Reap what you sow!

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Summer’s end brings no time for slacking! Sarah O’Neil finds plenty to keep us busy in the autumn vege patch.

As the sun sinks lower in the sky, and you find yourself reaching for a jumper when evening closes in, autumn is beginning to make its presence felt. 

After months of harvesting and processing, it may be with a sigh of relief when you notice the vegetable garden has peaked and starts to slow down. There are only so many zucchini you can eat!  The freezer is full and couldn’t possibly fit another tomato, and every spare jar is filled with jams, pickles and chutneys. 

At this time of year there is a strong temptation to down tools and walk away, promising yourself you’ll sort it out over winter.  But really it is in your garden’s best interest to clear out the remains of summer and prepare for winter with the same care and attention you gave it in the spring.

The last of the summer harvest

If it’s time to clear the space and you still have green tomatoes clinging to the vine, you can harvest these. Hang the vines in a sunny greenhouse or put the fruit on a sunny window sill to ripen. Alternatively you could make fried green tomatoes or green tomato chutney.  Nothing should go to waste in your garden!

Don’t pull out your beans, peas and other legumes – just chop them off at the base and dig the roots in, leaving them to break down.  These will actually nourish the soil as legumes have nitrogen fixing nodules on their roots and will improve the quality of the soil. 

As for those lingering summer crops, keep an eye out for that first frost as it will wipe them out overnight.

Building a healthy heap

Clear away the remains of each crop as it comes to an end. Put it on your compost pile so it can give back some of the nutrients it has taken from the garden over the long summer months.  However, if the plants show any sign of disease, don’t put them on the compost. Put them in the bin.  Adding diseased material to the compost pile risks spreading disease around your garden, as the next generation of bugs will be lurking in your lovely, nutrient, rich, dark compost. In an ideal world the compost heap heats up enough to kill said bugs, but in reality this is unlikely in winter unless your heap is huge.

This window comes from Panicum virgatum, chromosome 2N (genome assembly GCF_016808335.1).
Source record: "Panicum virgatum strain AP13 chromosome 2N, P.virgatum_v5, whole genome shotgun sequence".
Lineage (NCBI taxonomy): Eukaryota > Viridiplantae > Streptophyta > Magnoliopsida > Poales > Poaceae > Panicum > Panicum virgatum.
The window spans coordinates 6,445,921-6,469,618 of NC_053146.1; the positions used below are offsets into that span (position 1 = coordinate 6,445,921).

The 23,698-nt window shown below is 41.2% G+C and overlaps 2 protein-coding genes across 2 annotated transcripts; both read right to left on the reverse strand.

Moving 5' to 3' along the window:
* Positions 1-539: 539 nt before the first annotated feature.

So, in your efforts to clean up your garden, there are some things that are better off not being put in the compost.  Tomatoes at the end of the season are more likely than not to be harbouring diseases which aren’t destroyed by the composting process. The risk is that tomato pests and diseases also attack potatoes, peppers and eggplants, which are all in the same family.  Your plants may seem healthy enough, but it really isn’t worth taking the chance. Burn them (if the restrictions in your area allow) or throw them out with the household rubbish.

Layering it

With so much end of season debris at our disposal, this is a time when the compost pile can be filled quite quickly.  For a beautiful, sweet smelling compost it’s important to keep the balance of green and brown material in proportion. You need about twice as much brown material as green.  The brown matter provides the carbon element required and is generally in the form of twigs, and dry leaves. Paper will also help aerate the pile.